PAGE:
Radiant Floor vs Baseboard Heating

Radiant Floor Heating

   PROS
  • Even heat distribution
  • Room remains warm longer
  • Highly energy efficient
  • Lifespan of several decades
  • Preferred choice for allergy sufferers
  • Can be zoned by room
  CONS
  • Can’t be installed under hardwood or carpet
  • Takes longer to heat
  • Expensive installation
  • Requires regular, professional maintenance
$6,000 - $14,000

(hydronic, materials and installation)

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Baseboard Heating

   PROS
  • Can heat a room more quickly
  • Less expensive installation
  • Effective in very cold climates
  CONS
  • Concentrates on the exterior walls
  • Does not provide a constant heat
  • Less energy efficient
  • Warranties limited to 10 years or less
  • Limits furniture and drapery placement
$6,000 - $8,000

(materials and installation for six boiler-based baseboard systems)

Get free advice and estimates from air-conditioning and heating contractors in your city.

In a climate with cold winters, few words are more positive to describe a home than warm, cozy, and snug. Achieving these images requires the best heating system for the right conditions. Many choices are available, and two of these are baseboard heating and radiant floor heating 1.

Baseboard heating is a hot trend for the coldest climates, providing a good choice for homes where the area experiences temperatures near or below freezing regularly. Radiant floor heating 1 warms cold feet and heats a room evenly, eliminating cold corners. In the sections below, we will discuss the features of these heating systems in order to help you decide which is better for your home.

Heat Distribution

Radiant floor heating 1 systems come in two varieties: a boiler-based hydronic system and an electric coil system. The heat source for a hydronic radiant floor system is a boiler centrally located in the home. The heat the boiler produces is transferred to PEX tubing carrying hot water beneath the home’s flooring. If electric power is used, heating coils are located beneath the floor instead. Electric systems are best used as an add-on in a specific room or area, such as in a small bathroom or near a vanity, whereas hydronic systems are intended to heat an entire house. Because the coils or tubing are spread throughout the room under the floor, the room is more evenly heated. However, the radiant system makes heating a cold room a slower process. Once the heat rises from the floor, the room will remain warm longer than with baseboard heat.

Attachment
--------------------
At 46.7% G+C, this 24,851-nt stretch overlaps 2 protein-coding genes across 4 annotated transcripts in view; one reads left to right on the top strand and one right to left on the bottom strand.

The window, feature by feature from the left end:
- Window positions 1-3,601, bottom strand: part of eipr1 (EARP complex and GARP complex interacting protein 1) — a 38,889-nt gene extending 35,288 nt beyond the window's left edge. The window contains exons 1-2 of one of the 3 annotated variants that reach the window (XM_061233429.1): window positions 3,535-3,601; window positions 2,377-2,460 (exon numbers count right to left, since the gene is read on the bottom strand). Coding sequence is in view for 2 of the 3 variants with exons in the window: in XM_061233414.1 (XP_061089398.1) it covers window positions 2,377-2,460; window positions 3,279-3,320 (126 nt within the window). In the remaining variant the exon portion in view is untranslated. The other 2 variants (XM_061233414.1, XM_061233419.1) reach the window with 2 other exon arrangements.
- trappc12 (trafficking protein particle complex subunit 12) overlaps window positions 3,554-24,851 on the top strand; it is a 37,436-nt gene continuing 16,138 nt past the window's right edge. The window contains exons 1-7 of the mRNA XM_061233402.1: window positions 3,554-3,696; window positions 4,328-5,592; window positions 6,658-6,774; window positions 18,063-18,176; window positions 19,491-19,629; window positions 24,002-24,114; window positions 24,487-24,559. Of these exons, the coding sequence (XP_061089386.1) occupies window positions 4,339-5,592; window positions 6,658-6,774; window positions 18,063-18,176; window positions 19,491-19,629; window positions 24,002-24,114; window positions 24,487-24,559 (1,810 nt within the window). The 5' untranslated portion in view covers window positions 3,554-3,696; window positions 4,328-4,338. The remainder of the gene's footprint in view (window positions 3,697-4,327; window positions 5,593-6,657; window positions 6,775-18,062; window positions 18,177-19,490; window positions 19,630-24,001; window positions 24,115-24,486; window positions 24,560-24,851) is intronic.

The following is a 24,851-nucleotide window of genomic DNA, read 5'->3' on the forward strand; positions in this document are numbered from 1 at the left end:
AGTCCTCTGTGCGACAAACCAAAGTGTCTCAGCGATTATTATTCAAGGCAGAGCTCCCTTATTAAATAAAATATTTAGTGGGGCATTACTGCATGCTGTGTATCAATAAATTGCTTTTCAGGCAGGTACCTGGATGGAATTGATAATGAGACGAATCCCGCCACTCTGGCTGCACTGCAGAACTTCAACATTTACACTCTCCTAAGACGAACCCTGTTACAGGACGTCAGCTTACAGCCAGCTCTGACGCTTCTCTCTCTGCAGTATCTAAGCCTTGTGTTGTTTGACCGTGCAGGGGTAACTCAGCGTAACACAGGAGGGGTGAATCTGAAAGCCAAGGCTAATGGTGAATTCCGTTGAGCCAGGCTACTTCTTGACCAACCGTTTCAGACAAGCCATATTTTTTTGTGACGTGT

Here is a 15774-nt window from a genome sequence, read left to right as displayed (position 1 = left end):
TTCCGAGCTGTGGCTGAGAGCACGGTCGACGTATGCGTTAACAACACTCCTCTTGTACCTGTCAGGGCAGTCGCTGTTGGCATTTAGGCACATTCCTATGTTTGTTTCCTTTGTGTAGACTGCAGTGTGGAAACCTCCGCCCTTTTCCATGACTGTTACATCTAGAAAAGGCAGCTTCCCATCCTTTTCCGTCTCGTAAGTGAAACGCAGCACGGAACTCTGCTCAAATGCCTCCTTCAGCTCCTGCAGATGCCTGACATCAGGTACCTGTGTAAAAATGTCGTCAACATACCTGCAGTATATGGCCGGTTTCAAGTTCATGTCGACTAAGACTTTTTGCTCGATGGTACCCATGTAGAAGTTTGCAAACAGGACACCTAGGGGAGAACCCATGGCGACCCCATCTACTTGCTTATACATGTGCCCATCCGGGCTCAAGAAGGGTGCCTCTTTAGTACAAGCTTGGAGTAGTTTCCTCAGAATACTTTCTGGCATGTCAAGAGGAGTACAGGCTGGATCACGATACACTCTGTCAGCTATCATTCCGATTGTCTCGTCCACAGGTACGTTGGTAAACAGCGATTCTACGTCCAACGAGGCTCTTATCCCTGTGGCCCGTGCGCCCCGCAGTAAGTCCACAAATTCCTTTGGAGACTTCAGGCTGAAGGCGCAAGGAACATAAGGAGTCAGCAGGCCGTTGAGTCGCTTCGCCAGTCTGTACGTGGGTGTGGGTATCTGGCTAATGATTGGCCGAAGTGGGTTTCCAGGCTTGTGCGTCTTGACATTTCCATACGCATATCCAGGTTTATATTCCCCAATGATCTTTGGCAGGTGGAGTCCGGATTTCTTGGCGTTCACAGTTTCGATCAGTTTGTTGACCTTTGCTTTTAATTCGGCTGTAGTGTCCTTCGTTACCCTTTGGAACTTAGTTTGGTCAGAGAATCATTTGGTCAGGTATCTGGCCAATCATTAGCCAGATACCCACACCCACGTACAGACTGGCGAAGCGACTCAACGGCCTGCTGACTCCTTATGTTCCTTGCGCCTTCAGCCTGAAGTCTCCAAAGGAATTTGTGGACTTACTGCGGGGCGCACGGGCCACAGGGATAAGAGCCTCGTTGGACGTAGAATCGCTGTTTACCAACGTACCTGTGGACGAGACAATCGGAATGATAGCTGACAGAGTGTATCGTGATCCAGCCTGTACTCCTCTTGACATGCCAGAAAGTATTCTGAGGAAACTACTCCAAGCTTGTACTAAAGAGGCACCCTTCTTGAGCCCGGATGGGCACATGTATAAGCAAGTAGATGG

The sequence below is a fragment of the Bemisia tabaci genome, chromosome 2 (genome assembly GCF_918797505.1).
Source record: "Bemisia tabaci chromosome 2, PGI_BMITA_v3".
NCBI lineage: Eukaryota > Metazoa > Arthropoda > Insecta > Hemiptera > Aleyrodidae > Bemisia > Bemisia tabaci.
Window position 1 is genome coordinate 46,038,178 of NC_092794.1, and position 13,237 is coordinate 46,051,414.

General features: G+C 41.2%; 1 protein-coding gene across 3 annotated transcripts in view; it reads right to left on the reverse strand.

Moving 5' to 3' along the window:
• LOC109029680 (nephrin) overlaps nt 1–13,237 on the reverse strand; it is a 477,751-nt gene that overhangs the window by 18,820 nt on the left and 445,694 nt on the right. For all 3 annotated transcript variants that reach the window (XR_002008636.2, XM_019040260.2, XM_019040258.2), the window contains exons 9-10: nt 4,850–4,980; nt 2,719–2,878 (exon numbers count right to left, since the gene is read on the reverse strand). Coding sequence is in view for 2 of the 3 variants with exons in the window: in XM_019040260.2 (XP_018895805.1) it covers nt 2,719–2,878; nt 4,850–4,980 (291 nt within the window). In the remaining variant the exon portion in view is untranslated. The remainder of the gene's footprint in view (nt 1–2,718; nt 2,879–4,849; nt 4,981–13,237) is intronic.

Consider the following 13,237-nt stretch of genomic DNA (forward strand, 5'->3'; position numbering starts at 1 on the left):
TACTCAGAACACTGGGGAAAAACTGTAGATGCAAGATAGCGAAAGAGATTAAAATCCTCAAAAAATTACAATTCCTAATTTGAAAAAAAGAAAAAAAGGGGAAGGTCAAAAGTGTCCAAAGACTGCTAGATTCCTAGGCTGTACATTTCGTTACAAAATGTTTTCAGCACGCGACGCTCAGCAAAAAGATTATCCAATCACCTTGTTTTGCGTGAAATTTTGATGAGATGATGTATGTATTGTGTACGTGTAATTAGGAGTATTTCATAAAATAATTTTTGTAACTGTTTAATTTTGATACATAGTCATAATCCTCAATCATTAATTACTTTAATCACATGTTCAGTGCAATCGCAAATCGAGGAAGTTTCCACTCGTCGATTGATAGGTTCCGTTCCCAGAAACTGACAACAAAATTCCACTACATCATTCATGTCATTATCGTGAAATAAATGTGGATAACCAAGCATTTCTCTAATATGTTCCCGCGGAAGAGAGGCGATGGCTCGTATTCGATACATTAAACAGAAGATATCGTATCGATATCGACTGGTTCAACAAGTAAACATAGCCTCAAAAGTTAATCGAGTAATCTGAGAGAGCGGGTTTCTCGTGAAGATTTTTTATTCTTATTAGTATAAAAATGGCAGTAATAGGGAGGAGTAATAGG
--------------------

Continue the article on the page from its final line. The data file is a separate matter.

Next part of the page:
The heat in baseboard systems can be produced by a boiler or by electric elements in each baseboard unit. Baseboard units produce heat concentrated around the exterior walls of the home in order to provide a cushion of warm air between the frigid outdoors and the home’s interior. In order to maintain this warmth, baseboard heaters must be carefully spaced beneath each window and along exterior walls.

Most baseboard systems are controlled by thermostats 2 in each room, allowing the homeowner to distribute heat only where it is needed. On the other hand, radiant floor systems are sometimes controlled by a central thermostat. A more expensive option can give control to each room.

Installation

Radiant floor heating 1 system installations are expensive. Before beginning, a professional should determine if a home’s foundation and subfloors 3 will support the added weight. Radiant floor heating can’t be installed on existing flooring. This means that your flooring will need to be ripped up and replaced, making this type of improvement best when doing a full remodel of an existing home or building a new one.

Installation costs of electric baseboard heaters are less than hot water baseboard heating or radiant floor heating since each heater only needs access to electrical wiring. Even though a heating unit is needed around each window, the installation cost is still less than any of the alternatives.

A boiler-powered baseboard system is more expensive to install, but a retrofit installation of baseboard heaters is still less expensive and far less disruptive than radiant flooring because the existing floor covering can remain in place.

Homeowners will also need to realize the limitations that baseboard heating can put on furniture placement. An underfloor 3 system lends itself better to creative furniture arrangements.

Floor Covering

You will have several considerations to make when choosing a flooring material to use with your radiant heat system. Non-insulating, man made floors such as tile or laminate will give you the best, most consistent heat. However, it is possible to use other materials like carpet or wood if you choose your flooring carefully. Choose a carpet with a high density, low R-value pad to help transmit the most heat, and install these rooms on a separate thermostat, as more energy will be required to heat the rooms through the carpeting. Look for very stable wood floors, such as engineered hardwood or quarter-sawn planks that are 3-inches or less in width to use with your radiant heat system. Because the heat may dry out the floor, using softwoods or wide planks may cause the floors to cup or buckle over time.